regions (top, bottom, left, right)

* For each region the mean sky value (total count in the region divided by the number of
pixels in the region) and the standard deviation associated with the mean (sample standard
deviation, Upx, divided by the square root of the number of pixels) was calculated.

* The four sky regions were combined and a combined mean sky value calculated.

* The mean sky value was then subtracted from the image to effectively remove the residual
sky emission.









Standard Star Calibration and Airmass Correction

Photometric calibration is the process of converting Analog Digital Units (ADU/sec/px),

the flux units in the final detector image, into a physical flux density unit, in the case of this

thesis: Janskys, Jy. These observations were calibrated using mid-infrared standard stars. For

observations taken at Gemini North, the Gemini scientist overseeing the observations decided

which standard stars were observed on any given night. For some of the observations taken at

Gemini South, I was requested to provide specific standard stars to go with my observations. All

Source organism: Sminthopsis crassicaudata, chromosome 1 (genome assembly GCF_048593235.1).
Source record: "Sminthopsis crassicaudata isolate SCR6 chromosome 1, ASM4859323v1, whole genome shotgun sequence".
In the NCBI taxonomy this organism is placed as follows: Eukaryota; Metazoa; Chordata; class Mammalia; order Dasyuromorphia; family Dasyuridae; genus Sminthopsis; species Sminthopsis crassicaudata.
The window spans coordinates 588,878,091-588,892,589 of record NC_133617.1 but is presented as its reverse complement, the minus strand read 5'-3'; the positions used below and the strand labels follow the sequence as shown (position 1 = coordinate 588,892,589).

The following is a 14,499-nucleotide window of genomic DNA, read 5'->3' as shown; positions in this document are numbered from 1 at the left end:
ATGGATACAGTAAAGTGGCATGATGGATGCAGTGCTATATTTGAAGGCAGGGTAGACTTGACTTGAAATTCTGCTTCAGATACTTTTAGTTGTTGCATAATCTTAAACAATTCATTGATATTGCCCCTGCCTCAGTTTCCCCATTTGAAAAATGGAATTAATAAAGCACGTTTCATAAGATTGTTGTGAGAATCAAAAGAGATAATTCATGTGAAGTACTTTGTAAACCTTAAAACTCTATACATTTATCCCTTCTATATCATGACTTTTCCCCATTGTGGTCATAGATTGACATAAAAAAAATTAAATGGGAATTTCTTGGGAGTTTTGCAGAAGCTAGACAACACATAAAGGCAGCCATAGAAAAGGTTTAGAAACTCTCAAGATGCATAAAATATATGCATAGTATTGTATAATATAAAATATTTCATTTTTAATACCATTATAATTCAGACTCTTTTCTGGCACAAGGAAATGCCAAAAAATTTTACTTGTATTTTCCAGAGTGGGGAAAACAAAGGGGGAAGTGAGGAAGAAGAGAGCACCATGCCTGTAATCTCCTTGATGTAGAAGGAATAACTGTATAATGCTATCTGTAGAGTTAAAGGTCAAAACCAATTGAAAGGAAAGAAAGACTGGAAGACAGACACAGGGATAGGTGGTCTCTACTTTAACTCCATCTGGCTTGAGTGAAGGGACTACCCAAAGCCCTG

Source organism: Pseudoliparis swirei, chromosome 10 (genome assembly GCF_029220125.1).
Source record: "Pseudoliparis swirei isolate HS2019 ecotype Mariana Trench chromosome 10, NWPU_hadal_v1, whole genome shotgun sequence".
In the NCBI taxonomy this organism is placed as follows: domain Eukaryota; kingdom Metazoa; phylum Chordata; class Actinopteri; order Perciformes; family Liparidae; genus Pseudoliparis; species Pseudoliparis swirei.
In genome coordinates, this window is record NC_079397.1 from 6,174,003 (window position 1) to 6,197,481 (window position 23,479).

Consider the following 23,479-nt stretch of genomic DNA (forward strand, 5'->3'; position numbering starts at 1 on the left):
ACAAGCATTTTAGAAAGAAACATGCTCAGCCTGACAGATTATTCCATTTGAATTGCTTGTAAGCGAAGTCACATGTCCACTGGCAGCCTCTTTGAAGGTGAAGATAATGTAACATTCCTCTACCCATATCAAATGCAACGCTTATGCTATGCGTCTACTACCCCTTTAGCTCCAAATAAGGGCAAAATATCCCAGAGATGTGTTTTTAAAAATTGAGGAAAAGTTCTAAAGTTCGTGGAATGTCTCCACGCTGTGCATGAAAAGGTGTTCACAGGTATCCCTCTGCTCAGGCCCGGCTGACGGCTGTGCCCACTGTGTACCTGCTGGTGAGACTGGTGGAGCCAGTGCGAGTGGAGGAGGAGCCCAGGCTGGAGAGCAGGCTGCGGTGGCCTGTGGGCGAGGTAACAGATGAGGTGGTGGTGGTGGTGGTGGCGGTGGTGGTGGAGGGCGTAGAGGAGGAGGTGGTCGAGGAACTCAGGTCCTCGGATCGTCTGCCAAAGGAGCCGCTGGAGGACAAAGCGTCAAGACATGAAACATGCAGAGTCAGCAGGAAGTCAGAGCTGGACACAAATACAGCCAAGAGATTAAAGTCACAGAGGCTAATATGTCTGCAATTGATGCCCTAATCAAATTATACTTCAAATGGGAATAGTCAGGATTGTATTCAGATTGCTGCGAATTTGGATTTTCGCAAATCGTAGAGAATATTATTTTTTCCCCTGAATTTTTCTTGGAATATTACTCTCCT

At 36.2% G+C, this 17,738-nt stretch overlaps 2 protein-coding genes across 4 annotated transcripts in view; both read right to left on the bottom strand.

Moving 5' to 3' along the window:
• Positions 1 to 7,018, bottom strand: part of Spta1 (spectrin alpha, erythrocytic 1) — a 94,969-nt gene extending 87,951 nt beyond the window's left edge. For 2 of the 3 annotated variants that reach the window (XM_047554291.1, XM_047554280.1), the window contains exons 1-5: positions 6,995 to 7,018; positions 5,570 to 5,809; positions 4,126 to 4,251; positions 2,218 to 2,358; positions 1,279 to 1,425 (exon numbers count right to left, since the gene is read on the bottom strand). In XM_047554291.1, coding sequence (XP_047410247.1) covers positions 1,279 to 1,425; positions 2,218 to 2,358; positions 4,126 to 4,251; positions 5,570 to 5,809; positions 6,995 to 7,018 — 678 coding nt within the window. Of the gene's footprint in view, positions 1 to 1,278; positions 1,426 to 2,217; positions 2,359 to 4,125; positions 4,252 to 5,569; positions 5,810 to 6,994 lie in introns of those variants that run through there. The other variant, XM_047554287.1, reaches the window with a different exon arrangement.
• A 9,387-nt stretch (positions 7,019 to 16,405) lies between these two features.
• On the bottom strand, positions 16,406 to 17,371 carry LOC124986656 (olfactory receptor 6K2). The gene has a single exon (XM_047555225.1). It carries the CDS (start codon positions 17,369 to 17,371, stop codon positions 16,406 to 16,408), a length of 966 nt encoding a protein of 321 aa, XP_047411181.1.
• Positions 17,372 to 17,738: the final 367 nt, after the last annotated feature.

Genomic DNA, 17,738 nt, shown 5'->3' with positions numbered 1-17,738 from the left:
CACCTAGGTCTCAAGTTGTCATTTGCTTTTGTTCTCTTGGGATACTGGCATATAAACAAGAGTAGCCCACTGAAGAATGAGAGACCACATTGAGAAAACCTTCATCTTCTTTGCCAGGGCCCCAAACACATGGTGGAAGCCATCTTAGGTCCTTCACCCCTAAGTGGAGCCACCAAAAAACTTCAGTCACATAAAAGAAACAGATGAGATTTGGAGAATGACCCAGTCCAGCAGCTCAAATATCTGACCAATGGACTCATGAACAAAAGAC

the standard stars were selected from two different lists of mid-infrared standards: (1) Mid-

infrared calibration standard stars compiled by the European Southern Observatory (ESO) with

accurate mid-infrared photometry from Thermal Infrared Multimode Instrument (TIMMI 2) and

(2) Cohen et al. (1999) mid-infrared standards. In the cases when Cohen (1999) standard stars

were used, I calculated the flux densities for these star from the spectral models provided by

Cohen. Only two observations of standard stars at each filter were taken along with each

observation.

Once I know the expected flux density of the standard at the filter central wavelength, I

need to find calibration values. Since the mean sky is already zero, this is a straightforward

procedure. I used a circular aperture to measure the ADU/sec/px in the image of the standard star

and divided the expected flux by that value; the ratio of the two is the calibration value for that

observation. The calibration value is an indicator of the photometric quality of the night. The

error associated with the flux measurement in the images, Ox where npx, is the number of

pixels included in the aperture, is much less than the 10% standard error associated with

photometric calibration in the mid-infrared; therefore, I assume the typical 10% error for the

calibration values.










Under ideal conditions, the calibration value will be the same for all stars observed at the

same airma~ss. Airmass is a measure of the thickness of the atmosphere that light from an

astronomical source has to cross to get to us relative to the zenith and is defined by